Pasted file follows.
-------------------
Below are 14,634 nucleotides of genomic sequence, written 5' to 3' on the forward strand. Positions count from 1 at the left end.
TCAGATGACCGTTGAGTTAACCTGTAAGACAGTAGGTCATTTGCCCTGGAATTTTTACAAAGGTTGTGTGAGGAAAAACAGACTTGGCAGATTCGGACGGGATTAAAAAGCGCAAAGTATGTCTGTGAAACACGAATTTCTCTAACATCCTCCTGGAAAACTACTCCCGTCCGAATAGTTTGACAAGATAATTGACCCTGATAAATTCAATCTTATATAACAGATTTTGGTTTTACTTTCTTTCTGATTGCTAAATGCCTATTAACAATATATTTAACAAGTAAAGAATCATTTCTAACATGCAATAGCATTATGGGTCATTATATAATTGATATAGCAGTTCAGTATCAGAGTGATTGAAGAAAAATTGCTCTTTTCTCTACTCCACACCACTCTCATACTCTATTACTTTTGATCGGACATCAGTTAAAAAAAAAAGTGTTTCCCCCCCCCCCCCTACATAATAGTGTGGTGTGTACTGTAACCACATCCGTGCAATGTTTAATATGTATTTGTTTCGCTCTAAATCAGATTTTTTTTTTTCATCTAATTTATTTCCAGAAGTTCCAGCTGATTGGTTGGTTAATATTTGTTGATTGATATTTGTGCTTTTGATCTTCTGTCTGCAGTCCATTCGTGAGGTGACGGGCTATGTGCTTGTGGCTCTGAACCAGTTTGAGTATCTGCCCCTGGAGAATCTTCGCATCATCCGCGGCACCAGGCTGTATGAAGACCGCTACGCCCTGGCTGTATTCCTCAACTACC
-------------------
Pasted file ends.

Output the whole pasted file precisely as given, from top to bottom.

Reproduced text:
Below are 14,634 nucleotides of genomic sequence, written 5' to 3' on the forward strand. Positions count from 1 at the left end.
TCAGATGACCGTTGAGTTAACCTGTAAGACAGTAGGTCATTTGCCCTGGAATTTTTACAAAGGTTGTGTGAGGAAAAACAGACTTGGCAGATTCGGACGGGATTAAAAAGCGCAAAGTATGTCTGTGAAACACGAATTTCTCTAACATCCTCCTGGAAAACTACTCCCGTCCGAATAGTTTGACAAGATAATTGACCCTGATAAATTCAATCTTATATAACAGATTTTGGTTTTACTTTCTTTCTGATTGCTAAATGCCTATTAACAATATATTTAACAAGTAAAGAATCATTTCTAACATGCAATAGCATTATGGGTCATTATATAATTGATATAGCAGTTCAGTATCAGAGTGATTGAAGAAAAATTGCTCTTTTCTCTACTCCACACCACTCTCATACTCTATTACTTTTGATCGGACATCAGTTAAAAAAAAAAGTGTTTCCCCCCCCCCCCCTACATAATAGTGTGGTGTGTACTGTAACCACATCCGTGCAATGTTTAATATGTATTTGTTTCGCTCTAAATCAGATTTTTTTTTTTCATCTAATTTATTTCCAGAAGTTCCAGCTGATTGGTTGGTTAATATTTGTTGATTGATATTTGTGCTTTTGATCTTCTGTCTGCAGTCCATTCGTGAGGTGACGGGCTATGTGCTTGTGGCTCTGAACCAGTTTGAGTATCTGCCCCTGGAGAATCTTCGCATCATCCGCGGCACCAGGCTGTATGAAGACCGCTACGCCCTGGCTGTATTCCTCAACTACC